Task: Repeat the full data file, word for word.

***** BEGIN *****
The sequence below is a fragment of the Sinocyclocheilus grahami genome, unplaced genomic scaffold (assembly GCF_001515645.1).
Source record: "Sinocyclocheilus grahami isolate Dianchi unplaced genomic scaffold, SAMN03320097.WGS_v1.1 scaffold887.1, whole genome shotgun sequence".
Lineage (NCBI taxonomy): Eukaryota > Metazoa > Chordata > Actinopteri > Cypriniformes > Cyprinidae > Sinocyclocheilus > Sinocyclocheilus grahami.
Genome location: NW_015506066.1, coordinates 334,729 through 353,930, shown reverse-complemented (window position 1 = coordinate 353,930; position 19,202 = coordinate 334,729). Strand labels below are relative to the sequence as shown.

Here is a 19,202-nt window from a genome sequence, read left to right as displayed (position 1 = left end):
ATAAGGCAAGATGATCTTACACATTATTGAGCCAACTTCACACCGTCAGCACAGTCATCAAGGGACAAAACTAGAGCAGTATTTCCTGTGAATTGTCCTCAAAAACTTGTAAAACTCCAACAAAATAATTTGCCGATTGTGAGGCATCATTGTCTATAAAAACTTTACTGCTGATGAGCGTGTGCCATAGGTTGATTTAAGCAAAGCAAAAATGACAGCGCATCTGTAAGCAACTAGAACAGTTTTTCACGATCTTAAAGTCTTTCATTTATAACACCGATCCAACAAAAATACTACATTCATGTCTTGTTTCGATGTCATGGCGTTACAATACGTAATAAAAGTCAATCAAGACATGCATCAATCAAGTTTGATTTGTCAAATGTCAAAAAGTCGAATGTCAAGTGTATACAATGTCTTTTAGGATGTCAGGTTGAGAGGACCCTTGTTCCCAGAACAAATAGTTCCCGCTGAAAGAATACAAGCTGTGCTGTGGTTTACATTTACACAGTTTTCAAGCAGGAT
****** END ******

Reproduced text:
The sequence below is a fragment of the Sinocyclocheilus grahami genome, unplaced genomic scaffold (assembly GCF_001515645.1).
Source record: "Sinocyclocheilus grahami isolate Dianchi unplaced genomic scaffold, SAMN03320097.WGS_v1.1 scaffold887.1, whole genome shotgun sequence".
Lineage (NCBI taxonomy): Eukaryota > Metazoa > Chordata > Actinopteri > Cypriniformes > Cyprinidae > Sinocyclocheilus > Sinocyclocheilus grahami.
Genome location: NW_015506066.1, coordinates 334,729 through 353,930, shown reverse-complemented (window position 1 = coordinate 353,930; position 19,202 = coordinate 334,729). Strand labels below are relative to the sequence as shown.

Here is a 19,202-nt window from a genome sequence, read left to right as displayed (position 1 = left end):
ATAAGGCAAGATGATCTTACACATTATTGAGCCAACTTCACACCGTCAGCACAGTCATCAAGGGACAAAACTAGAGCAGTATTTCCTGTGAATTGTCCTCAAAAACTTGTAAAACTCCAACAAAATAATTTGCCGATTGTGAGGCATCATTGTCTATAAAAACTTTACTGCTGATGAGCGTGTGCCATAGGTTGATTTAAGCAAAGCAAAAATGACAGCGCATCTGTAAGCAACTAGAACAGTTTTTCACGATCTTAAAGTCTTTCATTTATAACACCGATCCAACAAAAATACTACATTCATGTCTTGTTTCGATGTCATGGCGTTACAATACGTAATAAAAGTCAATCAAGACATGCATCAATCAAGTTTGATTTGTCAAATGTCAAAAAGTCGAATGTCAAGTGTATACAATGTCTTTTAGGATGTCAGGTTGAGAGGACCCTTGTTCCCAGAACAAATAGTTCCCGCTGAAAGAATACAAGCTGTGCTGTGGTTTACATTTACACAGTTTTCAAGCAGGAT